The AHA supported new research projects, move scientific staff into one building and sponsor creative professional education programs. Women and minorities were part of the association’s leadership ranks and resulted in more efforts and understanding of heart and stroke disease on women and minorities. In the 1990s, scientific finding began to move more quickly from laboratories and clinics to the physician offices and American households. They outsourced through journals and publishing online. Their strategy was improving affiliate research programs and creating new divisions dealing with stroke and emergency cardiac care.

In November 1998, the AHA created a division called the American Stroke Association, which developed stroke education programs, stroke-related research and supported stroke victims and their caregivers American Heart Association (2010). According to American Heart Association (2010) in 2007, a budget of $700 million was granted in support of research, community programs, advocacy, public, and professional education. AHA used the funds for research on CPR training, pacemakers, microsurgery, bypass surgery, life-extending drugs and artificial heart valves.

AHA focused on sending out a message emphasizing society to quit smoking, control blood pressure, dieting, be physically active, and maintain a healthy weight. The AHA is also a provider for first aid. Functions and Responsibilities of American Heart Association According to Stover, E (n. d. ), the AHA is a nonprofit organization and is a voluntary organization funded mostly by donors. The AHA depends on more than 3. 7 million people to carry out its goals and have raised over $1 billion since 1949.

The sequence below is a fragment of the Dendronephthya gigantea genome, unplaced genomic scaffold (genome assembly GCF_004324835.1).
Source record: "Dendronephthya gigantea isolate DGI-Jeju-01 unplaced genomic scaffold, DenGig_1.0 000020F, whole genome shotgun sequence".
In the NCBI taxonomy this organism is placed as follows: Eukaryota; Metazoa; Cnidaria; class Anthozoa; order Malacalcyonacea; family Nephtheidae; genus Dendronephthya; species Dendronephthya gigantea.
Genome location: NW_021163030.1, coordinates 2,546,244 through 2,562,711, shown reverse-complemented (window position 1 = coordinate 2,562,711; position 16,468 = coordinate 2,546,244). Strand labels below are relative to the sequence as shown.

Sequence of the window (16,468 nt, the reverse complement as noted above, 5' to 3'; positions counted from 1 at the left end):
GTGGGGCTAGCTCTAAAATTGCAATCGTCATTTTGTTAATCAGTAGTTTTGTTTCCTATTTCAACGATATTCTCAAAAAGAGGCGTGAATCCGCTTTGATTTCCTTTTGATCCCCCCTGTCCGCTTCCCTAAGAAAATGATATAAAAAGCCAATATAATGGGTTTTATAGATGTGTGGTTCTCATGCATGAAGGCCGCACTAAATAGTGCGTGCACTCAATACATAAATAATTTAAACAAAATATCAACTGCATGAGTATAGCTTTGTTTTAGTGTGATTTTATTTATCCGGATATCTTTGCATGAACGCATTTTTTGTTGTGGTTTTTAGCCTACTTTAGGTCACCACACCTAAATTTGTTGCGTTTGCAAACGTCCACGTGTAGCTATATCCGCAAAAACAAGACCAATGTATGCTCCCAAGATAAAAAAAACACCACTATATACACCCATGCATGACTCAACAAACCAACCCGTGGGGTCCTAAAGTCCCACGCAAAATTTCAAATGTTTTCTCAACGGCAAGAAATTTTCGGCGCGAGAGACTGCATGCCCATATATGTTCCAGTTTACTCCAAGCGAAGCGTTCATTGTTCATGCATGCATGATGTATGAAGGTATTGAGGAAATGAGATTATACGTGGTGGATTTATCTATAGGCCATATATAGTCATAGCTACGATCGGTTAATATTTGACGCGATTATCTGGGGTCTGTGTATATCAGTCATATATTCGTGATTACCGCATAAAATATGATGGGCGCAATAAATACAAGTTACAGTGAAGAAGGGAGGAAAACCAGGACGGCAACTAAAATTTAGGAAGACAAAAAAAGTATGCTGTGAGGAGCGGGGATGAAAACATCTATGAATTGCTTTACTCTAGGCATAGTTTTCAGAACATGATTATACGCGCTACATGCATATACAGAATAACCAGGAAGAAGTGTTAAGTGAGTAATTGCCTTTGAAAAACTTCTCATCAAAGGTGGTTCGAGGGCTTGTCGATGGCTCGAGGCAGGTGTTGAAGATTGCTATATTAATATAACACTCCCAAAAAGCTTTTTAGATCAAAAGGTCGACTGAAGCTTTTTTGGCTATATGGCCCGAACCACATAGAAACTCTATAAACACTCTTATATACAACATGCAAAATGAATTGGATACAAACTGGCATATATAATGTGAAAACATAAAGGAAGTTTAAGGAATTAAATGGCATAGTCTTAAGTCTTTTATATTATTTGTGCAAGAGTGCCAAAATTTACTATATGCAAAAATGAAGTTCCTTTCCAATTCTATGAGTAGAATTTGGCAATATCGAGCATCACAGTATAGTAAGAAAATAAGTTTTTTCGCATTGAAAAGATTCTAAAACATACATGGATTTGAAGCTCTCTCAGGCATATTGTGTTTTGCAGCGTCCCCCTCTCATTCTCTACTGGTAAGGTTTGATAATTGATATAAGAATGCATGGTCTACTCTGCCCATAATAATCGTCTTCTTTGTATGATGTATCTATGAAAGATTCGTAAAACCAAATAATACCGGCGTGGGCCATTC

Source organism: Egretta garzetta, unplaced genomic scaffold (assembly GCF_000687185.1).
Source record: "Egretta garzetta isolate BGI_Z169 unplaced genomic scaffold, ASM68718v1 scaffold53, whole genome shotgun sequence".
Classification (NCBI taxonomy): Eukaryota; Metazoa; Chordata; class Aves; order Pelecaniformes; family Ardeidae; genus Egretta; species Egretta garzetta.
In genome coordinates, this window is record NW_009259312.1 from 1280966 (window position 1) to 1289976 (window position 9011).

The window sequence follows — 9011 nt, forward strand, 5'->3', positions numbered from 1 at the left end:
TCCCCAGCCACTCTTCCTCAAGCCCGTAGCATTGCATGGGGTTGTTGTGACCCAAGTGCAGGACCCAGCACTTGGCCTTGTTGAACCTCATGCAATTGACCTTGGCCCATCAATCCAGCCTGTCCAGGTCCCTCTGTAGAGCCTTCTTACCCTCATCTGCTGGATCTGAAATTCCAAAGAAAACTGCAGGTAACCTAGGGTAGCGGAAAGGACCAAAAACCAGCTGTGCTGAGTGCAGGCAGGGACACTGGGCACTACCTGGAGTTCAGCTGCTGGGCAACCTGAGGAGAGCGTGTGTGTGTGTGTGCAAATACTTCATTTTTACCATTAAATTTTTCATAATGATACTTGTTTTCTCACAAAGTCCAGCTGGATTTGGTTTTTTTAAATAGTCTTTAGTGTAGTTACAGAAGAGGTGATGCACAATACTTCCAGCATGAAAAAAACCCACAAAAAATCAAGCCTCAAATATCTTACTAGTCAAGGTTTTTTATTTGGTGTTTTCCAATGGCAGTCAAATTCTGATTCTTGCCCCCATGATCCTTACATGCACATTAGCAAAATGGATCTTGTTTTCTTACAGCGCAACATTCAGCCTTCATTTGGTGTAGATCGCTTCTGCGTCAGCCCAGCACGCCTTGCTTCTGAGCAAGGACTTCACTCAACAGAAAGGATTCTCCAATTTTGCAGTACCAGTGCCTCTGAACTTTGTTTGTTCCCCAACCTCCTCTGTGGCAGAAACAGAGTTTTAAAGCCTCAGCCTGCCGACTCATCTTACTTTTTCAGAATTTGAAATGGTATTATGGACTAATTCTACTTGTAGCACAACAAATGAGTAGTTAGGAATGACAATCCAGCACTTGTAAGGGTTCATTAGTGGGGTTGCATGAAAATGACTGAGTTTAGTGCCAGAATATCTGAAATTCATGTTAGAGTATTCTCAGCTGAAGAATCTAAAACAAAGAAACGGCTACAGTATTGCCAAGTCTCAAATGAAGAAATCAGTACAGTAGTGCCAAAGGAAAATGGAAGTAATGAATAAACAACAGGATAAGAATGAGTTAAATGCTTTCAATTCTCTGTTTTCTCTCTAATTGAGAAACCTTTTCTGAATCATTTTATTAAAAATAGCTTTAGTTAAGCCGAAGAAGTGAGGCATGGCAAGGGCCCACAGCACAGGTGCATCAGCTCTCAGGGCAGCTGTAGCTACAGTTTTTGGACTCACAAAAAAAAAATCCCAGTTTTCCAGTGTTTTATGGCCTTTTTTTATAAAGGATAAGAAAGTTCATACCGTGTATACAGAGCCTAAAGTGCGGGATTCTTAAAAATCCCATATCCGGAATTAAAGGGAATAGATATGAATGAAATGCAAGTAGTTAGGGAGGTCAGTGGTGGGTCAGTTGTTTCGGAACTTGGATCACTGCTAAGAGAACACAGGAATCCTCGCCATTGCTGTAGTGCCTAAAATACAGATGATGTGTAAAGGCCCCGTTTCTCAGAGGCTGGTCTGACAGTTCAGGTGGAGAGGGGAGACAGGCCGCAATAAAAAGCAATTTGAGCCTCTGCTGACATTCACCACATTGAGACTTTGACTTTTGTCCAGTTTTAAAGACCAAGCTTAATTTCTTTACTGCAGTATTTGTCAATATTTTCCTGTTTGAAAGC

They create annual goals, taking on the responsibility of reducing heart disease and stroke. For example, in 2009, the goal of the AHA was to reduce smoking, lower high blood pressure and cholesterol. They reduced it by 25% by 2010. The responsibility of the AHA is to divide the organization’s responsibilities into seven areas whereas eight main offices operate nationwide. The seven areas include the office of chief executive, the advocacy division, corporate operations, field operations, healthcare market division, science operations and customer technology strategies, Stover, E (n. . ).

The mission of the AHA is “Building healthier lives, free of cardiovascular diseases and stroke. ” Stakeholders in the American Heart Association There are a number of stakeholders involved with the American Heart Association. They include volunteers, employees, partners, vendors, and customers. They play an important part in the function and day to day operations of the AHA. Without the volunteers and employees, the AHA would cease and the American public would not obtain the latest information on preventing heart disease and stroke disease.

Without vendors and partners, the AHA would not have the funds and support to make breakthroughs in further preventing heart disease and stroke disease. Without customers, the AHA would not have information for their studies and research to find new medicines or technology to prevent these diseases. So everyone has an important part to the success and expansion of the AHA. The American Heart Association has been a major influence of the lives of the public both nationally and internationally.

They have given the public a better nderstanding of what heart and stroke disease are and the seriousness of these diseases. They also have programs and educational material available on what he or she can do as a patient as well as a supporter to make a difference in his or her life and to prevent from getting these diseases. They have classes on CPR and first aid in the event that they encounter someone who is suffering from a heart disease or stroke. I think that without the AHA, there would be a high rate of people dying from these diseases and people would not know what to do if they come across this disease or prevent it.